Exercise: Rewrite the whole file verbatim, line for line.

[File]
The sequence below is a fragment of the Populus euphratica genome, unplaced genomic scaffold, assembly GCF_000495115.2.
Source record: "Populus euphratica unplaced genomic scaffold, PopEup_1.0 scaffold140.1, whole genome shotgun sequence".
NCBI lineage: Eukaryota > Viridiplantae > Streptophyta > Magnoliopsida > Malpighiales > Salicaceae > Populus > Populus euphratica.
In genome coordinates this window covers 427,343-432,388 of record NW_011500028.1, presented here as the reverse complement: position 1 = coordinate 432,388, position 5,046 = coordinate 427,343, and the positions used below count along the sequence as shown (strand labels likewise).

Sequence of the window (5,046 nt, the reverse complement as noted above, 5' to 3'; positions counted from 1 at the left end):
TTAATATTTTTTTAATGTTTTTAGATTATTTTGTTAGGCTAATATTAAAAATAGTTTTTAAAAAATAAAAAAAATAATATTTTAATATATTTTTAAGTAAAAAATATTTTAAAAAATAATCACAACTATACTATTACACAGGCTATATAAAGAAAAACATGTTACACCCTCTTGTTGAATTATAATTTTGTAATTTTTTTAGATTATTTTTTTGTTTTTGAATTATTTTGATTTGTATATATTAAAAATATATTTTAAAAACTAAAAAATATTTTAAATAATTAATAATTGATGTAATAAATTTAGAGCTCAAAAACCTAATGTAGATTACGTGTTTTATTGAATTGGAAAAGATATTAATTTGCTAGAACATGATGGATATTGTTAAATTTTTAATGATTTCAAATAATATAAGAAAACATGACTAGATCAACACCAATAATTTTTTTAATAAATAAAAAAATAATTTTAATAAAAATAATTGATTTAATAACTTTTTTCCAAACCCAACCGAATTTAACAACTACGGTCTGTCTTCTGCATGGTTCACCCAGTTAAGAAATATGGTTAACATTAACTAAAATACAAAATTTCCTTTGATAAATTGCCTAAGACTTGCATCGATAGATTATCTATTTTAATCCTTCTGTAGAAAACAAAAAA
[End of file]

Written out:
The sequence below is a fragment of the Populus euphratica genome, unplaced genomic scaffold, assembly GCF_000495115.2.
Source record: "Populus euphratica unplaced genomic scaffold, PopEup_1.0 scaffold140.1, whole genome shotgun sequence".
NCBI lineage: Eukaryota > Viridiplantae > Streptophyta > Magnoliopsida > Malpighiales > Salicaceae > Populus > Populus euphratica.
In genome coordinates this window covers 427,343-432,388 of record NW_011500028.1, presented here as the reverse complement: position 1 = coordinate 432,388, position 5,046 = coordinate 427,343, and the positions used below count along the sequence as shown (strand labels likewise).

Sequence of the window (5,046 nt, the reverse complement as noted above, 5' to 3'; positions counted from 1 at the left end):
TTAATATTTTTTTAATGTTTTTAGATTATTTTGTTAGGCTAATATTAAAAATAGTTTTTAAAAAATAAAAAAAATAATATTTTAATATATTTTTAAGTAAAAAATATTTTAAAAAATAATCACAACTATACTATTACACAGGCTATATAAAGAAAAACATGTTACACCCTCTTGTTGAATTATAATTTTGTAATTTTTTTAGATTATTTTTTTGTTTTTGAATTATTTTGATTTGTATATATTAAAAATATATTTTAAAAACTAAAAAATATTTTAAATAATTAATAATTGATGTAATAAATTTAGAGCTCAAAAACCTAATGTAGATTACGTGTTTTATTGAATTGGAAAAGATATTAATTTGCTAGAACATGATGGATATTGTTAAATTTTTAATGATTTCAAATAATATAAGAAAACATGACTAGATCAACACCAATAATTTTTTTAATAAATAAAAAAATAATTTTAATAAAAATAATTGATTTAATAACTTTTTTCCAAACCCAACCGAATTTAACAACTACGGTCTGTCTTCTGCATGGTTCACCCAGTTAAGAAATATGGTTAACATTAACTAAAATACAAAATTTCCTTTGATAAATTGCCTAAGACTTGCATCGATAGATTATCTATTTTAATCCTTCTGTAGAAAACAAAAAA